This did not help curb the decision to drop the bomb since the US seemed to want to end the war as fast as possible, for political reasons. President Truman ordered two atomic bombs to be used during World War II. On August 6, 1945, “Little Boy” exploded about 1,750 to 1,900 feet above the city of Hiroshima. Instantly, 66,000 people were killed and over 69,000 people were injured. On August 9, 1945, “Fat Man” exploded about 1,650 feet above the city of Nagasaki. Instantly, 39,000 people were killed and over 25,000 people were injured. On August 11, 1945, Japan surrendered but only because they were allowed to keep their emperor [Document 87, pg. 246]. Japan had entered their surrender through the Swiss Government, which relayed the message to the US Government. Because of the third party involvement and negotiations, Japan officially surrendered on August 15, 1945. This helps reinforce the orthodox idea that the bomb ended the war.

In the end, I believe that the use of the atomic bomb and the decisions made during its development were like a double-edged sword. I agree with the comment that the Japanese would have surrendered before November 1, 1945 that was made in The Manhattan Project, page 272. This means that the Soviet Union would most likely not have had much influence in the Pacific after the war. Japan is an island with limited resources, and the naval blockades were strangling the nation. The atomic bomb might have prevented the immediate and extensive Soviet influence in the postwar Pacific, but we still witnessed several nations turn to communism and come under the umbrella of the Soviet Union. The research into the atomic bomb was necessary because Germany was doing the same. But you must remember that Germany, the major atomic threat, surrendered in May 1945. Because Japan did not have any atomic weapons, I do not believe it was necessary to use the bomb. This is possibly why the revisionists think it was used to scare the Soviets.

Many, but not all scientists were against the use of the bomb. In a report by A. H. Compton, E. O. Lawrence, J. R. Oppenheimer, and E. Fermi titled “Recommendations on the immediate use of nuclear weapons”, Oppenheimer wrote for the panel, “we can purpose no technical demonstration likely to bring an end to the war; we see no acceptable alternative to direct military use” [Document 51, pg. 149]. Many scientists felt that the US was not attacking Japan, but it was defending itself from a country that attacked the US first, at Pearl Harbor. However, many of these scientists did oppose the use of the second bomb so quickly. They felt the US should have waited longer for Japan to surrender.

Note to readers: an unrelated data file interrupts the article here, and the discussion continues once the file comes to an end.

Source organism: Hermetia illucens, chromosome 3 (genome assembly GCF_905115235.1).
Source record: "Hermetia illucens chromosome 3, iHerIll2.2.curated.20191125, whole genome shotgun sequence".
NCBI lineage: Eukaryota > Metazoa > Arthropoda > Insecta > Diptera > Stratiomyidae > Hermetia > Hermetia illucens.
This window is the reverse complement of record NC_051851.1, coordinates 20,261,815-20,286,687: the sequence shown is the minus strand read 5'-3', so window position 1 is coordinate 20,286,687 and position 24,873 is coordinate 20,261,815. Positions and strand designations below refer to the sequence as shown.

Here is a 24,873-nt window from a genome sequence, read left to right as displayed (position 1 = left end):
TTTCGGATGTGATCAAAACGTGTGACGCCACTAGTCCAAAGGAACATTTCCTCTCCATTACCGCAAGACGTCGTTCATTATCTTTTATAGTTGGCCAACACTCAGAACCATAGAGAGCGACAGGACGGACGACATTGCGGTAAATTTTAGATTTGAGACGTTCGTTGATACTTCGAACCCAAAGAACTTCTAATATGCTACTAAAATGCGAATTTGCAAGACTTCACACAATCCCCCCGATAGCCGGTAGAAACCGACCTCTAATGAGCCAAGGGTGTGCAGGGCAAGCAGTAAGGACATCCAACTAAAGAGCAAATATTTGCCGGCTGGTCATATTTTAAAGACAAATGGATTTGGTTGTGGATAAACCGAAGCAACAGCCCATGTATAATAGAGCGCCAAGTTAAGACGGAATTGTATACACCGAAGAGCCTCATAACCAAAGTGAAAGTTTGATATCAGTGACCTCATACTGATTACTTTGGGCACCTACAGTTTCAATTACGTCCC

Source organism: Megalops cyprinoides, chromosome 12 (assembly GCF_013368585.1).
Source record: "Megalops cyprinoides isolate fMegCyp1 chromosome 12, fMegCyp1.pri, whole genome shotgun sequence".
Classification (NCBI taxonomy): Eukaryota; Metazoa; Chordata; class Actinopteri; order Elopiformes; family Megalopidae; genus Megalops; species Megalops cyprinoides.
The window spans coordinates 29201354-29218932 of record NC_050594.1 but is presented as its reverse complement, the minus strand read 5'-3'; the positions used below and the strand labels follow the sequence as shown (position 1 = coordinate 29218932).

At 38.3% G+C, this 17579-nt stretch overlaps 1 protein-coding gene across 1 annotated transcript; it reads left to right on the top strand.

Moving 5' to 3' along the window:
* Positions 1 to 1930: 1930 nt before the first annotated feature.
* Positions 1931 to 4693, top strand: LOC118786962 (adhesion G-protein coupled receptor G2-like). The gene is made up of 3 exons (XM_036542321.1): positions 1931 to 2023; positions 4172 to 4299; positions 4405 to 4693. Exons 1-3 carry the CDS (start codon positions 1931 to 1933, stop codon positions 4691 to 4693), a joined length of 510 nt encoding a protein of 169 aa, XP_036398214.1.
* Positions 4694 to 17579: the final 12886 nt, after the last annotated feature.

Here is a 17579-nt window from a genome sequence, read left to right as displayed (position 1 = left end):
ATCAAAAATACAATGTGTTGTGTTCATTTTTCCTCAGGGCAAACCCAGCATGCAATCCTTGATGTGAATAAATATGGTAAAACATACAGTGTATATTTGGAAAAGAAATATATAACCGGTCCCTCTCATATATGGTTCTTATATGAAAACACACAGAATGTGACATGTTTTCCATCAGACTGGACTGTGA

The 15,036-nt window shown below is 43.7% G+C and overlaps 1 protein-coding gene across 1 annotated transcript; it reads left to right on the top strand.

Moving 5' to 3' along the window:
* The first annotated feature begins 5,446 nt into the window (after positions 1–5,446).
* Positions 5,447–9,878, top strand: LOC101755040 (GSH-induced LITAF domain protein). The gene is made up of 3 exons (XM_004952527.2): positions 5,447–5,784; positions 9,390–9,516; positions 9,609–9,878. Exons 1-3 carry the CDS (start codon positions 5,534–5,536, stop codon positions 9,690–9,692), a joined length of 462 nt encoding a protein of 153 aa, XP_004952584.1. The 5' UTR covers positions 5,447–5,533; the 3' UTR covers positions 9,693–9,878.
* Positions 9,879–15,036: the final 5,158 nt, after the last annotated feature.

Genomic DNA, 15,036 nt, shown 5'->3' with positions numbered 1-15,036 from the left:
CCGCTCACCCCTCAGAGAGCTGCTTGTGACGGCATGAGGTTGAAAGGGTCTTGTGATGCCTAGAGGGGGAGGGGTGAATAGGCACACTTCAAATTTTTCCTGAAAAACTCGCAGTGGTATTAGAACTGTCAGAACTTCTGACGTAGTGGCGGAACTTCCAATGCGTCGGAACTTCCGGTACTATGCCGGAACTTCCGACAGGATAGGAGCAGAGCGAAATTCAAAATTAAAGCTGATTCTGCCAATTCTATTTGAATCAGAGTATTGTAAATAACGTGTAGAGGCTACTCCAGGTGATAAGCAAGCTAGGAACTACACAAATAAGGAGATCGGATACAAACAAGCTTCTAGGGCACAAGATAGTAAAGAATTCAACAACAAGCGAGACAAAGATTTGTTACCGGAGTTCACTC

The loss of innocent lives at Hiroshima and Nagasaki is inexcusable. President Truman agrees with this idea as seen in his comment made on August 10, 1945 where it is written about his order to halt all other plans for use of atomic weapons on Japan because “he didn’t like the idea of killing,” as he said, “[especially] all those kids” [Document 86, pg. 245]. These murders stained America’s image. Peace efforts were already underway with Japan and should have received full attention and given a chance before the bombs were dropped. This could also be why the revisionists think it was used as a scare tactic. In Stimson’s memo and letter to the President on July 2, 1945, he states the current situation of Japan and that “Japan is susceptible to reason in such a crisis to a much greater extent than is indicated by our current press and other current comment” [Document 58, pg. 167]. When the bombs were dropped, so were the morals of the United States.

While it is obvious that the bomb did indeed end the war as orthodox views dictate, it was not needed to end the war. Japan was likely to surrender, and they posed no threat of atomic warfare. But there were definite fears by US officials of soviet expansion that needed to be resolved. I think that the revisionist views of Soviet expansion fueled the decision to build the bomb, but the orthodox view of ending the war is what sparked the decision to drop it.